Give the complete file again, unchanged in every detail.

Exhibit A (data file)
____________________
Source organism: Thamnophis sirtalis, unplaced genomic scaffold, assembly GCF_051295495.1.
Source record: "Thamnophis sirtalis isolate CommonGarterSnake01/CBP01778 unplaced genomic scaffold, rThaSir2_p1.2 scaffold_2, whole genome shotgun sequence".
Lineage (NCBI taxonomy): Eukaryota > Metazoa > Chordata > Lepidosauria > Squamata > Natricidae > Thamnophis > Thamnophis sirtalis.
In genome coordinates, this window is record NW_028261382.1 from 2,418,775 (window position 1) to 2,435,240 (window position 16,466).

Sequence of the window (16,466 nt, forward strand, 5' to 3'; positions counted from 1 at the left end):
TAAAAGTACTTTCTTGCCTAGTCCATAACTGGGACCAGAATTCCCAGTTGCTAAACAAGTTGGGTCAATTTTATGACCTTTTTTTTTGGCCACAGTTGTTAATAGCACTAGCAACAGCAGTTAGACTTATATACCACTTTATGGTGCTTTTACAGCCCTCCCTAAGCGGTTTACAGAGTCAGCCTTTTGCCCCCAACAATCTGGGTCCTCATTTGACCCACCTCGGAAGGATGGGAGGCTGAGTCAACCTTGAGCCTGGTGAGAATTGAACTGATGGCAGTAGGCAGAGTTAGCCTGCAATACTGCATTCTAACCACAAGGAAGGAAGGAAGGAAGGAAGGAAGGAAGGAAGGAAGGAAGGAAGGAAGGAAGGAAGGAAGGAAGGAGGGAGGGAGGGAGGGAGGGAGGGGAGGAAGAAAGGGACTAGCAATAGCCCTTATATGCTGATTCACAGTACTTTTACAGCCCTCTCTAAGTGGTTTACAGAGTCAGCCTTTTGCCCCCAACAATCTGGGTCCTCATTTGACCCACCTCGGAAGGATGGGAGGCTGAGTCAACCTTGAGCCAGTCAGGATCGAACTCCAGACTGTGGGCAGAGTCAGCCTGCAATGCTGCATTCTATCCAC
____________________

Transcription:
Source organism: Thamnophis sirtalis, unplaced genomic scaffold, assembly GCF_051295495.1.
Source record: "Thamnophis sirtalis isolate CommonGarterSnake01/CBP01778 unplaced genomic scaffold, rThaSir2_p1.2 scaffold_2, whole genome shotgun sequence".
Lineage (NCBI taxonomy): Eukaryota > Metazoa > Chordata > Lepidosauria > Squamata > Natricidae > Thamnophis > Thamnophis sirtalis.
In genome coordinates, this window is record NW_028261382.1 from 2,418,775 (window position 1) to 2,435,240 (window position 16,466).

Sequence of the window (16,466 nt, forward strand, 5' to 3'; positions counted from 1 at the left end):
TAAAAGTACTTTCTTGCCTAGTCCATAACTGGGACCAGAATTCCCAGTTGCTAAACAAGTTGGGTCAATTTTATGACCTTTTTTTTTGGCCACAGTTGTTAATAGCACTAGCAACAGCAGTTAGACTTATATACCACTTTATGGTGCTTTTACAGCCCTCCCTAAGCGGTTTACAGAGTCAGCCTTTTGCCCCCAACAATCTGGGTCCTCATTTGACCCACCTCGGAAGGATGGGAGGCTGAGTCAACCTTGAGCCTGGTGAGAATTGAACTGATGGCAGTAGGCAGAGTTAGCCTGCAATACTGCATTCTAACCACAAGGAAGGAAGGAAGGAAGGAAGGAAGGAAGGAAGGAAGGAAGGAAGGAAGGAAGGAAGGAAGGAAGGAGGGAGGGAGGGAGGGAGGGAGGGGAGGAAGAAAGGGACTAGCAATAGCCCTTATATGCTGATTCACAGTACTTTTACAGCCCTCTCTAAGTGGTTTACAGAGTCAGCCTTTTGCCCCCAACAATCTGGGTCCTCATTTGACCCACCTCGGAAGGATGGGAGGCTGAGTCAACCTTGAGCCAGTCAGGATCGAACTCCAGACTGTGGGCAGAGTCAGCCTGCAATGCTGCATTCTATCCAC